We’ve heard for months that Trump’s Cabinet is split on what to do about both climate change policy and the Paris agreement. Ivanka Trump, now in her official role at the White House, represents those who want to stay. We’re told that she’s “passionate about climate change,” and she is joined by Secretary of State Rex Tillerson and economic adviser Gary Cohn, who are also in favor of staying in the Paris agreement. Energy Secretary Rick Perry wants to “renegotiate.” Secretary of Defense James Mattis sees climate change as a national security threat and likely favors staying involved, as does Trump’s son-in-law, Jared Kushner.

On the other side of the debate, Scott Pruitt is leading the “leave” team, echoing the president in calling the accord a “bad deal.” Team Pruitt also includes senior adviser Steve Bannon and White House Counsel Don McGahn. Attorney General Jeff Sessions has not publicly weighed in, but he opposed the deal as a senator. According to the New York Times, Pruitt’s side is convinced that staying in the Paris climate accord will be impossible if the administration wants to downgrade its ambitions. They point to a single clause in the agreement—that a nation “may at any time adjust its existing nationally determined contribution with a view to enhancing its level of ambition”—and argue that it would impose undesirable legal constraints on the administration and favor environmentalists in court.

Pruitt’s legal argument surprised the groups that usually sue him. “We’re not relying on the Paris agreement for any of the Clean Power Plan litigation,” Jake Schmidt, the Natural Resources Defense Council’s international program director, says. “I’m not sure why anyone would use a city in France in a US court when there’s much stronger domestic law.” On top of that, negotiators say that nowhere in the largely nonbinding Paris deal does it legally force a country to meet or exceed its emissions targets. The only legally binding components of the accord commit countries to similar transparency and reporting standards to measure progress, or lack of progress, in meeting targets. Its biggest proponents argue that the agreement was built to be weak on legal enforcement, so as to keep as many countries involved as possible. International peer pressure, not legal pressure, is supposed to do the rest of the work.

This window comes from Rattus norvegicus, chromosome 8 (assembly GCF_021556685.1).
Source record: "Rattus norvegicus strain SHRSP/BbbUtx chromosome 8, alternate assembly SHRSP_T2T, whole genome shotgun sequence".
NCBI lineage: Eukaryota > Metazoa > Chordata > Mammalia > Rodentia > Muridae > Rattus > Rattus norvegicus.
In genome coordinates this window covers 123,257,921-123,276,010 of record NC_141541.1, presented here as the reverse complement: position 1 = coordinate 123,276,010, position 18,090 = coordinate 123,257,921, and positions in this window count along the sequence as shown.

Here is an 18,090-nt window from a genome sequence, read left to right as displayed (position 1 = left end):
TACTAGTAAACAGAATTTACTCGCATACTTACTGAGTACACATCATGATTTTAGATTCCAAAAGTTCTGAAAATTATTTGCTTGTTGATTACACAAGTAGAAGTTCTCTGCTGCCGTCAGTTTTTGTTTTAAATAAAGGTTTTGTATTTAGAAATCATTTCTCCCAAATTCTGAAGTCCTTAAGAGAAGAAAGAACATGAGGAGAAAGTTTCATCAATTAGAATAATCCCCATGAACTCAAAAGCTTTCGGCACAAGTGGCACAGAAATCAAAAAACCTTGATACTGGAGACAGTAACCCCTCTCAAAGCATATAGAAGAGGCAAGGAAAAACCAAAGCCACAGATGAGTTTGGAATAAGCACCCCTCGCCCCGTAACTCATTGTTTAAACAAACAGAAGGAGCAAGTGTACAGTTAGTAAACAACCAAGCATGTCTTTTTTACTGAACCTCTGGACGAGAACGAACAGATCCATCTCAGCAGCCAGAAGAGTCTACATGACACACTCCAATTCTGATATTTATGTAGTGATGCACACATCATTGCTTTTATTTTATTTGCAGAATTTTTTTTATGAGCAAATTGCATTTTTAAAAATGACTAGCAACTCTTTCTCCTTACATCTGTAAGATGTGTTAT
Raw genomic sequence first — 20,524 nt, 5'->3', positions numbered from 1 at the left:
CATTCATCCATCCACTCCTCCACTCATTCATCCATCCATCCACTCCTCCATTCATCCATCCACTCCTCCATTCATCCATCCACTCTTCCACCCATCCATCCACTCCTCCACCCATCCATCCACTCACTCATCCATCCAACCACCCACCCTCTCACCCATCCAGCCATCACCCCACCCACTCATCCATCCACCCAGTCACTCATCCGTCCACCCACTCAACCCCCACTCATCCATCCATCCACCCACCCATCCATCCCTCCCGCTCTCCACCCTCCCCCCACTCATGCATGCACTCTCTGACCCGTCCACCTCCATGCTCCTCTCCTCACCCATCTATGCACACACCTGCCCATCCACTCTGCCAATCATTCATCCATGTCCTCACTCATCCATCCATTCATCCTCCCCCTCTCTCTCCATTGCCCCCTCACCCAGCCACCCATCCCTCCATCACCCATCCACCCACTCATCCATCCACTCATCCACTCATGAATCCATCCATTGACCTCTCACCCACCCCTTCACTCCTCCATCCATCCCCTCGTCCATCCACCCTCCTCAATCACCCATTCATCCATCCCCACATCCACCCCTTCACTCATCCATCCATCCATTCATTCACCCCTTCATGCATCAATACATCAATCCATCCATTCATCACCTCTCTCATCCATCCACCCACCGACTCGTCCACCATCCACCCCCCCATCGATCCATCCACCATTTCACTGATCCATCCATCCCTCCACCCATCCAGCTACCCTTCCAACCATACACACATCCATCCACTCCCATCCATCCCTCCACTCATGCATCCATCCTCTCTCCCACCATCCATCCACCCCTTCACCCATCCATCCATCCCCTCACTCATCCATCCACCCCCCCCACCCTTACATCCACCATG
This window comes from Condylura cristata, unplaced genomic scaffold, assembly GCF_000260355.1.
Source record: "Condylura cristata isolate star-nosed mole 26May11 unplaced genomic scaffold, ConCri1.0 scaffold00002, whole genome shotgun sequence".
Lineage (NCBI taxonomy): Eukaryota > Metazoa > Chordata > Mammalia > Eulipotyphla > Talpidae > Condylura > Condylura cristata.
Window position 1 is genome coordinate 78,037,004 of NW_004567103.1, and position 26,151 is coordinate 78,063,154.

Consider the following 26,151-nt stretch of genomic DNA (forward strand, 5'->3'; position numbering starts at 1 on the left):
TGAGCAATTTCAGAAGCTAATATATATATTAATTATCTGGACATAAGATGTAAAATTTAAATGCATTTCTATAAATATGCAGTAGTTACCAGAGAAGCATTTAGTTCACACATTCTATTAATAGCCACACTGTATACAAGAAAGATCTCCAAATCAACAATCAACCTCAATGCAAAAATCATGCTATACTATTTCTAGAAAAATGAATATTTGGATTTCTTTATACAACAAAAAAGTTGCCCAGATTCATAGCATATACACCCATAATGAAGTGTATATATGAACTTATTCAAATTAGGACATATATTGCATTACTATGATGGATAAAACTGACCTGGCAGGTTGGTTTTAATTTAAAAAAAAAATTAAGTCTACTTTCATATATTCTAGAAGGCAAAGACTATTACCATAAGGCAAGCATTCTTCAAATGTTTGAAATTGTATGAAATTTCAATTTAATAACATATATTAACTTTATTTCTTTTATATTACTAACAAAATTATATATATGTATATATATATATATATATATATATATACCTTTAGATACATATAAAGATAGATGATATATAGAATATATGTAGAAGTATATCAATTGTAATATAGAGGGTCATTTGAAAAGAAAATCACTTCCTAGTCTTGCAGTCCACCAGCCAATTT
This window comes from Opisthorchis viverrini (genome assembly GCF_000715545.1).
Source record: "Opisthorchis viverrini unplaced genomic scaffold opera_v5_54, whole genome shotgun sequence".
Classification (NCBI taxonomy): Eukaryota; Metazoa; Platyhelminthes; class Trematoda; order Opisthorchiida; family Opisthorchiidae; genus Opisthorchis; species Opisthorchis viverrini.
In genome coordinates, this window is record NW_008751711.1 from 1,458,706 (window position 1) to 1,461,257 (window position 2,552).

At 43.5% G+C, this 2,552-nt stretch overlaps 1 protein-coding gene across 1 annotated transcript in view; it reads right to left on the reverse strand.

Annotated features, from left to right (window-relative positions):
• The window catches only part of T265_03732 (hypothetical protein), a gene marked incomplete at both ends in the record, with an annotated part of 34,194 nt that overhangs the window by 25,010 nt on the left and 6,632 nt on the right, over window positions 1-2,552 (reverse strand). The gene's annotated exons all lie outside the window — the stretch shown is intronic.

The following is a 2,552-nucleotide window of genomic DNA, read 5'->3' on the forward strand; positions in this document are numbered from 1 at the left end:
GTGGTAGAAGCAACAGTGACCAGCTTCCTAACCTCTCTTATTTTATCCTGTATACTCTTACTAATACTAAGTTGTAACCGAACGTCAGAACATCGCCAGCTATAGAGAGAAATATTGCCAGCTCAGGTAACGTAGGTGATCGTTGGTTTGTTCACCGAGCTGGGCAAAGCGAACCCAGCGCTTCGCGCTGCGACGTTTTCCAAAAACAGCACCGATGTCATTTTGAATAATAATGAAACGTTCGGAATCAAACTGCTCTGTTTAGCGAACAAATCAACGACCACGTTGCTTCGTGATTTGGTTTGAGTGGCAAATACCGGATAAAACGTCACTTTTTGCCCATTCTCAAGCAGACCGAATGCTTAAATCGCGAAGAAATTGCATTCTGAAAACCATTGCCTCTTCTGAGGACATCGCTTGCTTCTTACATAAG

The White House reportedly is leaning in Pruitt’s direction. And it’s unclear just how much of a fight Ivanka intends to defend her passions—E&E News‘ source notes she “wasn’t pushing for a strong position” and is more “in the direction of making sure her father gets the right advice.”

Yet given the public nature of this debate, no matter what happens, some members of the administration will end up embarrassed and, in most scenarios, we all lose. Here are some of the options for how this reality show might unfold:

Ivanka wins: She somehow convinces her father to wake up to the threat of climate change, and he decides to fulfill Obama’s promises to the world of at least a 26 percent cut to greenhouse gases by 2025 and providing the rest of the $3 billion in global climate finance.